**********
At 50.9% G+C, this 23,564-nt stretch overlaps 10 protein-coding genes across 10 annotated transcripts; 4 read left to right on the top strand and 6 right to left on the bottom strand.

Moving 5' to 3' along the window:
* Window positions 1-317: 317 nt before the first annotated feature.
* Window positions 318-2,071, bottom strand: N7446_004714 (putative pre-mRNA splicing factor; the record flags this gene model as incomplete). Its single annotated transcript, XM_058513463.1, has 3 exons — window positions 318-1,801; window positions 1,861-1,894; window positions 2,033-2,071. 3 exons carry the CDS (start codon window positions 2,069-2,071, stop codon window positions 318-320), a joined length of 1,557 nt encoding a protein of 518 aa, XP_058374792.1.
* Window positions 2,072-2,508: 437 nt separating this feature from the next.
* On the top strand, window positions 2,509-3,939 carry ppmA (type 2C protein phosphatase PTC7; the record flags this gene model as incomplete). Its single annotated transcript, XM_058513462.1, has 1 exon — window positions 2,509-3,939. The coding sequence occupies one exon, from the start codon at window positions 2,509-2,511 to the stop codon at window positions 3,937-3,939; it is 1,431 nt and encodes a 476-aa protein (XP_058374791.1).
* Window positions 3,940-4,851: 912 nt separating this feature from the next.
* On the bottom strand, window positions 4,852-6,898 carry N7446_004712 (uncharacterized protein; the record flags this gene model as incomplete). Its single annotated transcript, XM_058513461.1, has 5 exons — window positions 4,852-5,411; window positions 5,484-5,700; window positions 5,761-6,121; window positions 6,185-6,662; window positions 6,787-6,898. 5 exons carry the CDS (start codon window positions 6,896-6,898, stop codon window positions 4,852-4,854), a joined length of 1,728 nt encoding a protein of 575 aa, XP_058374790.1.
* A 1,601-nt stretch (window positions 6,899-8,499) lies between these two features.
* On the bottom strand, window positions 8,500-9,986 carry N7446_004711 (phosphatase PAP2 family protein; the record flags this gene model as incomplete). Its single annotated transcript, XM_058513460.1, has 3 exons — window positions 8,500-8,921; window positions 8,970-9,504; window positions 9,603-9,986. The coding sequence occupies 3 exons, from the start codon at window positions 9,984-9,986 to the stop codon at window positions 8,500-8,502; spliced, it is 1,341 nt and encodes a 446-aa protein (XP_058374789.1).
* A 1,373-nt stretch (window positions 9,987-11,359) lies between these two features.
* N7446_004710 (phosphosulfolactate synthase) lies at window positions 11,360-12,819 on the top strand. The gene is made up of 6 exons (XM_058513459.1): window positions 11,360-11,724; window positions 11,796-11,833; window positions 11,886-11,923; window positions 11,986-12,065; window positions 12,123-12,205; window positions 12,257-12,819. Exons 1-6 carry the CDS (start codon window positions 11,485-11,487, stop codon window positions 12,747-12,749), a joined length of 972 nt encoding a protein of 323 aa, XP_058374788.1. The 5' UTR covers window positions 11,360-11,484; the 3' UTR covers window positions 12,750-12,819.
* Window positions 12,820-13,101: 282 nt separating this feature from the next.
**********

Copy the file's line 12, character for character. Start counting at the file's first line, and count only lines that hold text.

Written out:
* N7446_004710 (phosphosulfolactate synthase) lies at window positions 11,360-12,819 on the top strand. The gene is made up of 6 exons (XM_058513459.1): window positions 11,360-11,724; window positions 11,796-11,833; window positions 11,886-11,923; window positions 11,986-12,065; window positions 12,123-12,205; window positions 12,257-12,819. Exons 1-6 carry the CDS (start codon window positions 11,485-11,487, stop codon window positions 12,747-12,749), a joined length of 972 nt encoding a protein of 323 aa, XP_058374788.1. The 5' UTR covers window positions 11,360-11,484; the 3' UTR covers window positions 12,750-12,819.